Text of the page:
There is, perhaps, no lazier or less dramatic way to learn about people than on a therapist’s couch. What may have worked perfectly well in Paula Hawkins’ source novel feels stilted and contrived when stretched to the big screen. No number of flashbacks and vertiginous camera angles can hide the static nature of these scenes. It’s probably safe to say that Tony Soprano and Dr. Melfi ruined psychotherapy as a cinematic device for the next 20 years or so.
The third woman in our dysfunctional triumvirate is Anna (Rebecca Ferguson). She lives two doors down from Megan and, coincidentally, is married to Rachel’s ex-husband, Tom (Justin Theroux). They seem to have it all, including one of those ‘movie babies’ that never cries and only appears when the script requires it. Rachel visualizes hurting Anna in all sorts of nasty ways, most of which involve kitchen cutlery that would terrify even Julia Child. It’s a delightfully lurid setup that leaves you salivating over the tasteless mayhem that surely awaits.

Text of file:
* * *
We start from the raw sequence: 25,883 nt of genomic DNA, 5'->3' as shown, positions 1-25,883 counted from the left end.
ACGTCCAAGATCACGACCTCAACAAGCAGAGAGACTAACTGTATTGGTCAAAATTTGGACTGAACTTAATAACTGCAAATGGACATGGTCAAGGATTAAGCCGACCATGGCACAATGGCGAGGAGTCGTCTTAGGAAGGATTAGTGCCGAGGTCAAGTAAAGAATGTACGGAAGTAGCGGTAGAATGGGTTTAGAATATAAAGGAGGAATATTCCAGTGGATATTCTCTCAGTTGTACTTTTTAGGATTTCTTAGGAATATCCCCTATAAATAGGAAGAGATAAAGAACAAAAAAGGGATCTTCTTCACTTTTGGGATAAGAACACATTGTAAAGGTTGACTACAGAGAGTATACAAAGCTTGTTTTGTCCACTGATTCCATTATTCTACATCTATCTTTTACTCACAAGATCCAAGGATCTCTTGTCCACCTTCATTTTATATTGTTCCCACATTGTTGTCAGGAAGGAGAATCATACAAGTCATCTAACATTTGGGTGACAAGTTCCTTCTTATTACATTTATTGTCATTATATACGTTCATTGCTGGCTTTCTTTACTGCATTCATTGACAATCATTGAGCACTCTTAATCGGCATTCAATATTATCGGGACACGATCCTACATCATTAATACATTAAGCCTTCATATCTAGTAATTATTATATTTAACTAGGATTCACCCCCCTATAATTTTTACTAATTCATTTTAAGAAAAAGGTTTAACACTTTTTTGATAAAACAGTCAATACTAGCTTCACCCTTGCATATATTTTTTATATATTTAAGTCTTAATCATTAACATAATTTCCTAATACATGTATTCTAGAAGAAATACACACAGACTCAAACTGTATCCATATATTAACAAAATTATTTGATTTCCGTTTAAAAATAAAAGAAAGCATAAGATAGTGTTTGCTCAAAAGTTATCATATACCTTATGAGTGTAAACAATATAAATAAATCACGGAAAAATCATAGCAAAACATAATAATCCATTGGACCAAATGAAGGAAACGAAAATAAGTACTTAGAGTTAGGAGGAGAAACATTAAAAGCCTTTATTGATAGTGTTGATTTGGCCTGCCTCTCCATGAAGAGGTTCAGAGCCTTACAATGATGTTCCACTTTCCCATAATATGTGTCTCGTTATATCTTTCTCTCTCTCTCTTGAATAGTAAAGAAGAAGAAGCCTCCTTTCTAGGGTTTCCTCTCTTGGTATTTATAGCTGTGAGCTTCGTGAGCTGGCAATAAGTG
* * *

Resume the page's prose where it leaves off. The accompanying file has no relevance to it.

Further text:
But a funny thing happens on the way to exploitation paradise; the story loses all sense of urgency and focus.
Blunt certainly does her part. She’s terrific as the disheveled Rachel; a live wire who thinks nothing of cavorting with both of the leading suspects in a murder investigation. Had director Tate Taylor (Get on Up, The Help) and his screenwriter Erin Cressida Wilson remained focused on Rachel’s fading sanity, The Girl on the Train might have delivered all the squirmy fun that it promised.